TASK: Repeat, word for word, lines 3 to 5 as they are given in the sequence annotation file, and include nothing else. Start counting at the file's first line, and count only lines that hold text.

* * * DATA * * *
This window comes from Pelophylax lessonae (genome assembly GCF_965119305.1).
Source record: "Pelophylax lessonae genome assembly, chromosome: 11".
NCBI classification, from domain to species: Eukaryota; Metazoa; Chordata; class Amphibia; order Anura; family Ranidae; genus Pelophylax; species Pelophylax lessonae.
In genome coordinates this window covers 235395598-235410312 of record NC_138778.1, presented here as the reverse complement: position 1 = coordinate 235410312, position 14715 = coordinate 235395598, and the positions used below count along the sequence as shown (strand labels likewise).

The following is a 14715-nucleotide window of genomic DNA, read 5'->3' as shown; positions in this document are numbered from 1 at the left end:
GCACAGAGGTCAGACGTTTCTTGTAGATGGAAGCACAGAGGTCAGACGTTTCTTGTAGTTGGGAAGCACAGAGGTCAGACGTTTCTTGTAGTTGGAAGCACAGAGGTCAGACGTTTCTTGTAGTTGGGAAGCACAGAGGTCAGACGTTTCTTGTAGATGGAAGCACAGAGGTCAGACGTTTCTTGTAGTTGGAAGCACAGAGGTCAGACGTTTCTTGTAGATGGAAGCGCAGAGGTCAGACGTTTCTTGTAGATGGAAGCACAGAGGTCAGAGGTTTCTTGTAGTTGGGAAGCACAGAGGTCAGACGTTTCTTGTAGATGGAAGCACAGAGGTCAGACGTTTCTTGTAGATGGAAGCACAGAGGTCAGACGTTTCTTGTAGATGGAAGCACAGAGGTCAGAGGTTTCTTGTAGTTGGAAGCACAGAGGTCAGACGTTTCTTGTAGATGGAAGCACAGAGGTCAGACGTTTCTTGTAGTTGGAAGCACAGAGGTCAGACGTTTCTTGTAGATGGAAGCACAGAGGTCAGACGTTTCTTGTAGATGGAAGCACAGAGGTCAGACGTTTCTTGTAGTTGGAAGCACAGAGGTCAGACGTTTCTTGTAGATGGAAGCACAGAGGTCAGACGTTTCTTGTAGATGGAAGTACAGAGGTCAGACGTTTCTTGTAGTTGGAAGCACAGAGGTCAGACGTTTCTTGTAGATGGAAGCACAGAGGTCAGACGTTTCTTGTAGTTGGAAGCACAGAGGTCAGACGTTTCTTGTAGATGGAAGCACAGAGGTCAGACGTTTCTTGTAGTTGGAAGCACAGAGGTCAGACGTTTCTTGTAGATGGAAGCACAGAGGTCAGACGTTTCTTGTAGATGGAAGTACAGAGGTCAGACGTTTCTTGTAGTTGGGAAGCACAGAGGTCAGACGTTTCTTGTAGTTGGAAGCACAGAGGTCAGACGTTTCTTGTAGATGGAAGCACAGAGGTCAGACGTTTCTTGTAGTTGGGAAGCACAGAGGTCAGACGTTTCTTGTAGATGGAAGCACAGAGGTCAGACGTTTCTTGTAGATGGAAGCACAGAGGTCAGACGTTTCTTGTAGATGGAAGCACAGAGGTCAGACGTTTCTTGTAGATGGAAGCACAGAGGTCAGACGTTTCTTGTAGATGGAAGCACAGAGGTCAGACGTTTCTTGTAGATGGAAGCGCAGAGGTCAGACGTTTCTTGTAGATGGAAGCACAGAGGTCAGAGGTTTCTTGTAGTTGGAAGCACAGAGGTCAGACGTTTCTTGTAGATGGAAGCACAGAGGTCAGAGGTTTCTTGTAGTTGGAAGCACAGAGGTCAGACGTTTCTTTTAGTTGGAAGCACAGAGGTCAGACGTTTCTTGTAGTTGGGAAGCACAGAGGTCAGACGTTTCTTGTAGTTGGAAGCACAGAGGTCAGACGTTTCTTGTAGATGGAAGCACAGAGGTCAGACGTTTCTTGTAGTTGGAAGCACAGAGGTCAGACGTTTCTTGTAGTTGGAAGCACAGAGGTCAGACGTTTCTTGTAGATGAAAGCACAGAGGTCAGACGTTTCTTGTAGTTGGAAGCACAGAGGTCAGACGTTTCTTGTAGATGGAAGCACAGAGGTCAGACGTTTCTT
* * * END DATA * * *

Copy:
NCBI classification, from domain to species: Eukaryota; Metazoa; Chordata; class Amphibia; order Anura; family Ranidae; genus Pelophylax; species Pelophylax lessonae.
In genome coordinates this window covers 235395598-235410312 of record NC_138778.1, presented here as the reverse complement: position 1 = coordinate 235410312, position 14715 = coordinate 235395598, and the positions used below count along the sequence as shown (strand labels likewise).

The following is a 14715-nucleotide window of genomic DNA, read 5'->3' as shown; positions in this document are numbered from 1 at the left end: